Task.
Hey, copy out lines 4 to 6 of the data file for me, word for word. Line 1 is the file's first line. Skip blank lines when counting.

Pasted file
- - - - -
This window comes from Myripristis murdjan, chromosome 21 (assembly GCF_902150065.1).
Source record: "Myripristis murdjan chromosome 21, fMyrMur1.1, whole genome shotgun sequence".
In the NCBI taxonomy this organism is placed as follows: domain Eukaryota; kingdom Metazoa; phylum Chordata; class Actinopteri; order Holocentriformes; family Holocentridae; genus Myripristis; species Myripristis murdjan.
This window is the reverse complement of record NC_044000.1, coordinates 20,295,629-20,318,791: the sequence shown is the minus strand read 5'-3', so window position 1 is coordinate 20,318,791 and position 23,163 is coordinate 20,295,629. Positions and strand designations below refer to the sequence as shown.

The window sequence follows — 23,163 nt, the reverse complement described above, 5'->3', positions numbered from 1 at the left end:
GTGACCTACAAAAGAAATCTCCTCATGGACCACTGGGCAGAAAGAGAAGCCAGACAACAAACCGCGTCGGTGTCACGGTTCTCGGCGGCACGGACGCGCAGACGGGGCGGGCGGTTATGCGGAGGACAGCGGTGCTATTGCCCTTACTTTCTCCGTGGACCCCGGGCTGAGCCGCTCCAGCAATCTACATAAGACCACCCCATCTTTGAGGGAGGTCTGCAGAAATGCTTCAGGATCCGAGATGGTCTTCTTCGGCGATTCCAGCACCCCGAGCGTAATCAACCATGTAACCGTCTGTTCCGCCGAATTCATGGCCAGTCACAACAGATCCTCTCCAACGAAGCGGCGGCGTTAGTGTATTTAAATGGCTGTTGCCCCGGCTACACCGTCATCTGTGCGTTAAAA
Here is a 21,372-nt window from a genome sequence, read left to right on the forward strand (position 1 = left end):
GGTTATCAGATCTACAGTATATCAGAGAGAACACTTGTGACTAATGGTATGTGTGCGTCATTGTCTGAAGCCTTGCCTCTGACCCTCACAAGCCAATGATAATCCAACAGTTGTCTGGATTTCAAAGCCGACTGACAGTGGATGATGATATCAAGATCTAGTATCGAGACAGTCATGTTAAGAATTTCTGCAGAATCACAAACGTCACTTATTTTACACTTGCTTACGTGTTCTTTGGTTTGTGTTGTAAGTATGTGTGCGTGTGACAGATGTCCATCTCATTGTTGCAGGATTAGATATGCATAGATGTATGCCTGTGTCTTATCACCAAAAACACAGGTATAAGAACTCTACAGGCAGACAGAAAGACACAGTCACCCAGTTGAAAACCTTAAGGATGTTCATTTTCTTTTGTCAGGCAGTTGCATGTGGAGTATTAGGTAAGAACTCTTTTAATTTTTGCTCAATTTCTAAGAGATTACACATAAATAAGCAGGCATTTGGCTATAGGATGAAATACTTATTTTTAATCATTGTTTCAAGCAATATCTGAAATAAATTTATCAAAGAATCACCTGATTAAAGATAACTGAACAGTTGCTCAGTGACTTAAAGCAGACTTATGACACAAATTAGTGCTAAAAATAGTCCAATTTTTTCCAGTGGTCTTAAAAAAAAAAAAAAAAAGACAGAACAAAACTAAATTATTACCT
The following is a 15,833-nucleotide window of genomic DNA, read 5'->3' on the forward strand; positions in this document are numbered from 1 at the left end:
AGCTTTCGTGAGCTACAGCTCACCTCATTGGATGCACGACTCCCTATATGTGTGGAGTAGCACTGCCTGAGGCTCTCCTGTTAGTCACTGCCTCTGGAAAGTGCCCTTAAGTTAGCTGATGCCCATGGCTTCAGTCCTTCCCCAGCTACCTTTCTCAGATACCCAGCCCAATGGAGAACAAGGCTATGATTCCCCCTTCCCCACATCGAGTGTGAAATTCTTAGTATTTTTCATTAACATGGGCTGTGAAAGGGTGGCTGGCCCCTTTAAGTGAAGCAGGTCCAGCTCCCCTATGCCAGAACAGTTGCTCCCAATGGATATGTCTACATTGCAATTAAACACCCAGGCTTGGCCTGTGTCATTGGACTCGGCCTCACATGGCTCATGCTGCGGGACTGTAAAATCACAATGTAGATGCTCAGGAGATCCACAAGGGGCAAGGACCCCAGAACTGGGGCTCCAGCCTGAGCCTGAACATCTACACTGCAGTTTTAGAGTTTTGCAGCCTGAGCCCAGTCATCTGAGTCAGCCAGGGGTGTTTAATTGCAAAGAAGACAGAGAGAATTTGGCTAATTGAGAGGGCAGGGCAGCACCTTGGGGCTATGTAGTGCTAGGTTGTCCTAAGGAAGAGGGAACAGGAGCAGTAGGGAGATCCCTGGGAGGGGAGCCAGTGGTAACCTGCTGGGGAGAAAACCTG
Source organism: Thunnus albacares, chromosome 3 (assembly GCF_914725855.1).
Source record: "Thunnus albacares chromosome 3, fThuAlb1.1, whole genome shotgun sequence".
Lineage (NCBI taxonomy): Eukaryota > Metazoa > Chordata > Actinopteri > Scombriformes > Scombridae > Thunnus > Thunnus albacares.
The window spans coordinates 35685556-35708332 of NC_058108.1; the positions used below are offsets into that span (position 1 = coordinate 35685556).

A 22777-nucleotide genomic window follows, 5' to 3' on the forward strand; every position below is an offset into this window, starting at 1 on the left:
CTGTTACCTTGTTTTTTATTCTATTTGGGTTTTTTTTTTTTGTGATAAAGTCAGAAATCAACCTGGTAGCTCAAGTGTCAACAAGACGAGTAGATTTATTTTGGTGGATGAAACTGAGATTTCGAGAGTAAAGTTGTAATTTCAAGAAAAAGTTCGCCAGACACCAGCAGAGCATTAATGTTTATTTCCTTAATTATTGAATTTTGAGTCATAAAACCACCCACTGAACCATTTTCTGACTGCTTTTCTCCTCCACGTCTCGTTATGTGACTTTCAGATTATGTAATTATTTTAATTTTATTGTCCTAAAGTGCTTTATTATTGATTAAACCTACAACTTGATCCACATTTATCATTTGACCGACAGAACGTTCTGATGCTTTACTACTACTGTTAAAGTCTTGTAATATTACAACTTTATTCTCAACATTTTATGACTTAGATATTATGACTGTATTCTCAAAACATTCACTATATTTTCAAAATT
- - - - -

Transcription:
This window is the reverse complement of record NC_044000.1, coordinates 20,295,629-20,318,791: the sequence shown is the minus strand read 5'-3', so window position 1 is coordinate 20,318,791 and position 23,163 is coordinate 20,295,629. Positions and strand designations below refer to the sequence as shown.

The window sequence follows — 23,163 nt, the reverse complement described above, 5'->3', positions numbered from 1 at the left end:
GTGACCTACAAAAGAAATCTCCTCATGGACCACTGGGCAGAAAGAGAAGCCAGACAACAAACCGCGTCGGTGTCACGGTTCTCGGCGGCACGGACGCGCAGACGGGGCGGGCGGTTATGCGGAGGACAGCGGTGCTATTGCCCTTACTTTCTCCGTGGACCCCGGGCTGAGCCGCTCCAGCAATCTACATAAGACCACCCCATCTTTGAGGGAGGTCTGCAGAAATGCTTCAGGATCCGAGATGGTCTTCTTCGGCGATTCCAGCACCCCGAGCGTAATCAACCATGTAACCGTCTGTTCCGCCGAATTCATGGCCAGTCACAACAGATCCTCTCCAACGAAGCGGCGGCGTTAGTGTATTTAAATGGCTGTTGCCCCGGCTACACCGTCATCTGTGCGTTAAAA